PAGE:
See also Dixon v. Coburg Dairy, Inc., 369 F.3d 811,
816 (4th Cir. 2004) (per curiam) (declaring “if federal
jurisdiction is doubtful, a remand to state court is
necessary”). Therefore, pursuant to 28 U.S.C. §
1447(c), “[t]he objection that a federal court lacks
subject-matter jurisdiction . . . may be raised by a party,
or by a court on its own initiative, at any stage in
the litigation.” Arbaugh v. Y&H Corp., 546
U.S. 500, 506 (emphasis added).
determining whether this Court has subject matter
jurisdiction, the citizenship of the parties will first be
analyzed. If the parties are determined to be completely
diverse, this analysis will then examine whether the amount
in controversy exceeds $75, 000, exclusive of interest and
purposes of diversity of citizenship, “a corporation
shall be deemed to be a citizen of every State and foreign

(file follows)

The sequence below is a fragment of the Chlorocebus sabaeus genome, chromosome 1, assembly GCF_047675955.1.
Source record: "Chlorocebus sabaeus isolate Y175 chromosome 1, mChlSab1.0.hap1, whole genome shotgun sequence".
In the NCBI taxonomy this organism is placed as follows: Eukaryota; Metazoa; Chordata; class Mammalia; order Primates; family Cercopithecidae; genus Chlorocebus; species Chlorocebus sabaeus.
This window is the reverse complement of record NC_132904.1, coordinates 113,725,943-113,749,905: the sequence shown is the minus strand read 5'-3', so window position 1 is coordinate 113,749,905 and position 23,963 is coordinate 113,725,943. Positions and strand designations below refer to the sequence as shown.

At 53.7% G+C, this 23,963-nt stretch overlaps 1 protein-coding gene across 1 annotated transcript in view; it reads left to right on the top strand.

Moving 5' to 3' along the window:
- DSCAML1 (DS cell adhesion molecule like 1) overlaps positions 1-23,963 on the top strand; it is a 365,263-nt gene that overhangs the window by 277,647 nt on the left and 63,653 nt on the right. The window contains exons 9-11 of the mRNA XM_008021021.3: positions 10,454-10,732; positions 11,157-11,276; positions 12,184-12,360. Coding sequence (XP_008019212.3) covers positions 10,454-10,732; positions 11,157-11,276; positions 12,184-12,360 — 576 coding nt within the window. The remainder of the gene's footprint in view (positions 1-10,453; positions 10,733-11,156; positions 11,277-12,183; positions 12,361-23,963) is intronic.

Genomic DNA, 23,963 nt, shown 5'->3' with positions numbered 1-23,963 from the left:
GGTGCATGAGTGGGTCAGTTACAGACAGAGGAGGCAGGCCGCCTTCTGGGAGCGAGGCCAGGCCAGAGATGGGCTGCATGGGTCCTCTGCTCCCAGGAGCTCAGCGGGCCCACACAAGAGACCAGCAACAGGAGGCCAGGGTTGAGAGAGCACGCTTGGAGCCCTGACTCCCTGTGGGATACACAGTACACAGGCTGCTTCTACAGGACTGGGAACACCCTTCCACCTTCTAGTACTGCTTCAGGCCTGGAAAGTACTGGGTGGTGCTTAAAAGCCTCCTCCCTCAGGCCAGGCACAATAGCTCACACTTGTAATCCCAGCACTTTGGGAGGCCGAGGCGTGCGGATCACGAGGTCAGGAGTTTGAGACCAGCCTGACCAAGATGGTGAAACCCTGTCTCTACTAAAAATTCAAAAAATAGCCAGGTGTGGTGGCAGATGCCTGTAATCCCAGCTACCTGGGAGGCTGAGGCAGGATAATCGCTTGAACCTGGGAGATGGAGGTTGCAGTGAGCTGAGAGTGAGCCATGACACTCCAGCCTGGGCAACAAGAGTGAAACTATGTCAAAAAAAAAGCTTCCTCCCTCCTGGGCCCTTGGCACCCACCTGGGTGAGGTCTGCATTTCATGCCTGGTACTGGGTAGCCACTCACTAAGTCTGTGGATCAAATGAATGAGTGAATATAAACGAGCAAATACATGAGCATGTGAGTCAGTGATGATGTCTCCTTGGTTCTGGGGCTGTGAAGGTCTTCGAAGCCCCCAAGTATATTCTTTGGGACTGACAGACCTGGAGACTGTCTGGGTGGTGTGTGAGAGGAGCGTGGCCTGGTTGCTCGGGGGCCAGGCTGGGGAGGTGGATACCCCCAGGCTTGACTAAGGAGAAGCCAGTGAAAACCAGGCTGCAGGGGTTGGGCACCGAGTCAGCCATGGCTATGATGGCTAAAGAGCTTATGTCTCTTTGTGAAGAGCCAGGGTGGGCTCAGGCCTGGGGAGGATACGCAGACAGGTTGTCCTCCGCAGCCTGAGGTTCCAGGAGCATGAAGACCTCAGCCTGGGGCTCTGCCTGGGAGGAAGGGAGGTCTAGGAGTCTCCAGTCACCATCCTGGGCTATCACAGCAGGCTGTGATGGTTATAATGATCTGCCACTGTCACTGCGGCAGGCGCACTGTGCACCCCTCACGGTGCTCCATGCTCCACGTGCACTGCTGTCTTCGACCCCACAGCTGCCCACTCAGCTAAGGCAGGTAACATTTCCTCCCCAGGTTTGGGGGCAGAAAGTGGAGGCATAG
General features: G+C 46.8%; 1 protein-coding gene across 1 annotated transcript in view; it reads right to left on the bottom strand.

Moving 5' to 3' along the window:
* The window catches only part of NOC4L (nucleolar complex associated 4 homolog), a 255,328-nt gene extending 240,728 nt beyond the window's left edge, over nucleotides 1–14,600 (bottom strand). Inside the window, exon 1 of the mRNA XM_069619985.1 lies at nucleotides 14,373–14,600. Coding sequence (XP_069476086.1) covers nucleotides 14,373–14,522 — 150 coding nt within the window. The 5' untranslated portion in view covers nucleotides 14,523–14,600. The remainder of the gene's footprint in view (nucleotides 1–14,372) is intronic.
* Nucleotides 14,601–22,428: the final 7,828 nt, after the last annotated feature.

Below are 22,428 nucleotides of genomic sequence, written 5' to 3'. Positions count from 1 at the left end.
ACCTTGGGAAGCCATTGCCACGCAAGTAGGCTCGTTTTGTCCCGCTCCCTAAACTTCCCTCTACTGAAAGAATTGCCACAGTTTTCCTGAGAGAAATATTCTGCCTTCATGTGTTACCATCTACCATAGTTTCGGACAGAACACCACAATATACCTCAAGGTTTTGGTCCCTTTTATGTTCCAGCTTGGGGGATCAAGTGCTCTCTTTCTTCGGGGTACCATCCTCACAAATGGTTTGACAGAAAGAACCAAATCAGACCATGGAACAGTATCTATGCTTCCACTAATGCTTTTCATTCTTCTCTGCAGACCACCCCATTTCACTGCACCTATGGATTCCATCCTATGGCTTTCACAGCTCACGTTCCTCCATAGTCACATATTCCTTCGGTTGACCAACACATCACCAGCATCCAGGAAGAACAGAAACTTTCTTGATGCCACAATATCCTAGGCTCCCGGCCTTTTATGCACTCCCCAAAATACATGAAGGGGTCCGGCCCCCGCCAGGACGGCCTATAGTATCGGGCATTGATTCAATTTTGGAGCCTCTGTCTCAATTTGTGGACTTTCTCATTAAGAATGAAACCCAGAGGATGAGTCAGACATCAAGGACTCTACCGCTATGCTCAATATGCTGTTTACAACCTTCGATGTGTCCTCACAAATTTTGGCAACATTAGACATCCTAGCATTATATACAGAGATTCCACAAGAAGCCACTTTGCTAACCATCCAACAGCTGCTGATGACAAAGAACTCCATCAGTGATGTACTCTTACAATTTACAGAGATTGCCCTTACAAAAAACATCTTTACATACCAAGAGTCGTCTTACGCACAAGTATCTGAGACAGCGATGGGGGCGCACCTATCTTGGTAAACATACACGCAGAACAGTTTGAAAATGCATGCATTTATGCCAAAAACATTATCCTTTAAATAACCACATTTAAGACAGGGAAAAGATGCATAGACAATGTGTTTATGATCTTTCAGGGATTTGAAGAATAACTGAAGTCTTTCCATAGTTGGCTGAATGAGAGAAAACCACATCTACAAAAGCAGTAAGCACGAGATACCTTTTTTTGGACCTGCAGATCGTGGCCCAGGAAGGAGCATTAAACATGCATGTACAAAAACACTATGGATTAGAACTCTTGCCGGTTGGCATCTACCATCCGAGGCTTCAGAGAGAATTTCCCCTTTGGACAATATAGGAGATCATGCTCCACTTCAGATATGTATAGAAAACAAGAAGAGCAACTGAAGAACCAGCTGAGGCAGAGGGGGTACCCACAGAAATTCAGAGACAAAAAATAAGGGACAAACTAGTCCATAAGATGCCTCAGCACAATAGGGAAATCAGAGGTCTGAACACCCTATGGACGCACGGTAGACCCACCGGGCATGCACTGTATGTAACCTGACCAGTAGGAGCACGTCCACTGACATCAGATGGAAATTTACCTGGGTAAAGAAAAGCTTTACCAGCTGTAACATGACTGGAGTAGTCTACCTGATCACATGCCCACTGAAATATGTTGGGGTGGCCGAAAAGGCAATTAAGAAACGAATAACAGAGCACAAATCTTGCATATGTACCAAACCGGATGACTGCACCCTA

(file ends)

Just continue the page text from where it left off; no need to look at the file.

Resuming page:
state by which it has been incorporated and of the State or
foreign state where it has its principal place of
business.” 28 U.S.C. § 1332(c)(1). In determining
a corporation's principal place of business, the Supreme
Court held in Hertz Corp. v. Friend that principal
place of business “refers to the place where the
corporation's high level officers direct, control, and
coordinate the corporation's activities, ”
otherwise known as its “nerve center” 559 U.S.
77, 80 (2010).
are citizens where they are “legally domiciled.”
Sun Printing & Publ'g Ass'n v. Edwards,
194 U.S. 377, 382 (1904). In determining an individual's
domicile, courts may consider factors such as “the
person's declarations, place of business, payment of
taxes, house of residence, driver's license and
automobile registration and title, ownership of real and